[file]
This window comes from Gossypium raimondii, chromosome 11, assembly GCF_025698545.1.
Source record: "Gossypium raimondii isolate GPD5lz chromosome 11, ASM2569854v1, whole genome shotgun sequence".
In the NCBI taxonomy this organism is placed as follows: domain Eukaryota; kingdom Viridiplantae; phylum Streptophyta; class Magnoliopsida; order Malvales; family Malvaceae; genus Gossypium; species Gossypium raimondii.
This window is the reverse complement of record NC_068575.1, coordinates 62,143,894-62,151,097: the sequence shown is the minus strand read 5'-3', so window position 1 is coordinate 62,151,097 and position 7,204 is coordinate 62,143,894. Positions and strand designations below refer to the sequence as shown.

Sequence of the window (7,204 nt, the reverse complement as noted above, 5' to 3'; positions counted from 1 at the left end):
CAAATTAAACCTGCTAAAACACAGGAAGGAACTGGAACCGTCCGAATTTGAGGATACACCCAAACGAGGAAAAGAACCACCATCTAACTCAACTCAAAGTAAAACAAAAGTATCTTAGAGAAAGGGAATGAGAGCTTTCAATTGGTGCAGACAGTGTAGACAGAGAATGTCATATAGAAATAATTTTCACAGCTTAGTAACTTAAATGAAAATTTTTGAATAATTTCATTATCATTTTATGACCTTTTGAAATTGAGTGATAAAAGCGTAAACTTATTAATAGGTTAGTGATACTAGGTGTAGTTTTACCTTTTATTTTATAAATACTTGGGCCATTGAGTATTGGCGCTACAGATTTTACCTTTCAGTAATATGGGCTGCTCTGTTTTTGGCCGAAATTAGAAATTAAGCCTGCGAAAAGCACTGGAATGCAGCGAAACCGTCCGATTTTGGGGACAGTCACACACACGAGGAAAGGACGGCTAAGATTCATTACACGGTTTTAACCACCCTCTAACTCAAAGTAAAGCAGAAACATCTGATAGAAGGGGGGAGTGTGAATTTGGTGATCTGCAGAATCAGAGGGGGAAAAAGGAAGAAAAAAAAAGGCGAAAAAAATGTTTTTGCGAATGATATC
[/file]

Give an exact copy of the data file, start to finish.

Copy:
This window comes from Gossypium raimondii, chromosome 11, assembly GCF_025698545.1.
Source record: "Gossypium raimondii isolate GPD5lz chromosome 11, ASM2569854v1, whole genome shotgun sequence".
In the NCBI taxonomy this organism is placed as follows: domain Eukaryota; kingdom Viridiplantae; phylum Streptophyta; class Magnoliopsida; order Malvales; family Malvaceae; genus Gossypium; species Gossypium raimondii.
This window is the reverse complement of record NC_068575.1, coordinates 62,143,894-62,151,097: the sequence shown is the minus strand read 5'-3', so window position 1 is coordinate 62,151,097 and position 7,204 is coordinate 62,143,894. Positions and strand designations below refer to the sequence as shown.

Sequence of the window (7,204 nt, the reverse complement as noted above, 5' to 3'; positions counted from 1 at the left end):
CAAATTAAACCTGCTAAAACACAGGAAGGAACTGGAACCGTCCGAATTTGAGGATACACCCAAACGAGGAAAAGAACCACCATCTAACTCAACTCAAAGTAAAACAAAAGTATCTTAGAGAAAGGGAATGAGAGCTTTCAATTGGTGCAGACAGTGTAGACAGAGAATGTCATATAGAAATAATTTTCACAGCTTAGTAACTTAAATGAAAATTTTTGAATAATTTCATTATCATTTTATGACCTTTTGAAATTGAGTGATAAAAGCGTAAACTTATTAATAGGTTAGTGATACTAGGTGTAGTTTTACCTTTTATTTTATAAATACTTGGGCCATTGAGTATTGGCGCTACAGATTTTACCTTTCAGTAATATGGGCTGCTCTGTTTTTGGCCGAAATTAGAAATTAAGCCTGCGAAAAGCACTGGAATGCAGCGAAACCGTCCGATTTTGGGGACAGTCACACACACGAGGAAAGGACGGCTAAGATTCATTACACGGTTTTAACCACCCTCTAACTCAAAGTAAAGCAGAAACATCTGATAGAAGGGGGGAGTGTGAATTTGGTGATCTGCAGAATCAGAGGGGGAAAAAGGAAGAAAAAAAAAGGCGAAAAAAATGTTTTTGCGAATGATATC